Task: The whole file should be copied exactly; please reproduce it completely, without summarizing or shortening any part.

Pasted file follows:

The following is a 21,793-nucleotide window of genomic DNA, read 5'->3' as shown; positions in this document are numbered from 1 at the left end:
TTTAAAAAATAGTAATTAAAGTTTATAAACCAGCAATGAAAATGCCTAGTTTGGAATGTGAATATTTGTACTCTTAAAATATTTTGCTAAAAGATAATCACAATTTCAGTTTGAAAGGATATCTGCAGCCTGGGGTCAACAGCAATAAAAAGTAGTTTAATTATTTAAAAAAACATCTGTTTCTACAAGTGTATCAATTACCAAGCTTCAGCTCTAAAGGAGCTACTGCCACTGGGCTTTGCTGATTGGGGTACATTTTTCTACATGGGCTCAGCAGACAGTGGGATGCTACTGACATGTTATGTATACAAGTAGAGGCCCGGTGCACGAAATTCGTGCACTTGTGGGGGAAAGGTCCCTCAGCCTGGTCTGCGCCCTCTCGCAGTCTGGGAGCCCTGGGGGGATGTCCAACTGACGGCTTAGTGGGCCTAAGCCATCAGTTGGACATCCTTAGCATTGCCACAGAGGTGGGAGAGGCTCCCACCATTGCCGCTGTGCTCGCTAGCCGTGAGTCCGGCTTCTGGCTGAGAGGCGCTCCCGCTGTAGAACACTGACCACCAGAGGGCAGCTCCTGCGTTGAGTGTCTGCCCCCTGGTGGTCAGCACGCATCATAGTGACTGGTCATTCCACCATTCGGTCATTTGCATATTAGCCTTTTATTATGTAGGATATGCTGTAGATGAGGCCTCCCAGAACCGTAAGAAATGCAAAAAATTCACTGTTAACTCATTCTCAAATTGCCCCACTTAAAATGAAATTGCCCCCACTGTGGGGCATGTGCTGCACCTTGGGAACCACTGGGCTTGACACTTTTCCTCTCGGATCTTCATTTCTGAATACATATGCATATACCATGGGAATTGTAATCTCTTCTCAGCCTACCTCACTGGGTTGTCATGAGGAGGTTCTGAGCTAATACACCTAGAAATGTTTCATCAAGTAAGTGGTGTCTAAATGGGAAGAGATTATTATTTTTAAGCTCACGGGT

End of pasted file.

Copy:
The following is a 21,793-nucleotide window of genomic DNA, read 5'->3' as shown; positions in this document are numbered from 1 at the left end:
TTTAAAAAATAGTAATTAAAGTTTATAAACCAGCAATGAAAATGCCTAGTTTGGAATGTGAATATTTGTACTCTTAAAATATTTTGCTAAAAGATAATCACAATTTCAGTTTGAAAGGATATCTGCAGCCTGGGGTCAACAGCAATAAAAAGTAGTTTAATTATTTAAAAAAACATCTGTTTCTACAAGTGTATCAATTACCAAGCTTCAGCTCTAAAGGAGCTACTGCCACTGGGCTTTGCTGATTGGGGTACATTTTTCTACATGGGCTCAGCAGACAGTGGGATGCTACTGACATGTTATGTATACAAGTAGAGGCCCGGTGCACGAAATTCGTGCACTTGTGGGGGAAAGGTCCCTCAGCCTGGTCTGCGCCCTCTCGCAGTCTGGGAGCCCTGGGGGGATGTCCAACTGACGGCTTAGTGGGCCTAAGCCATCAGTTGGACATCCTTAGCATTGCCACAGAGGTGGGAGAGGCTCCCACCATTGCCGCTGTGCTCGCTAGCCGTGAGTCCGGCTTCTGGCTGAGAGGCGCTCCCGCTGTAGAACACTGACCACCAGAGGGCAGCTCCTGCGTTGAGTGTCTGCCCCCTGGTGGTCAGCACGCATCATAGTGACTGGTCATTCCACCATTCGGTCATTTGCATATTAGCCTTTTATTATGTAGGATATGCTGTAGATGAGGCCTCCCAGAACCGTAAGAAATGCAAAAAATTCACTGTTAACTCATTCTCAAATTGCCCCACTTAAAATGAAATTGCCCCCACTGTGGGGCATGTGCTGCACCTTGGGAACCACTGGGCTTGACACTTTTCCTCTCGGATCTTCATTTCTGAATACATATGCATATACCATGGGAATTGTAATCTCTTCTCAGCCTACCTCACTGGGTTGTCATGAGGAGGTTCTGAGCTAATACACCTAGAAATGTTTCATCAAGTAAGTGGTGTCTAAATGGGAAGAGATTATTATTTTTAAGCTCACGGGT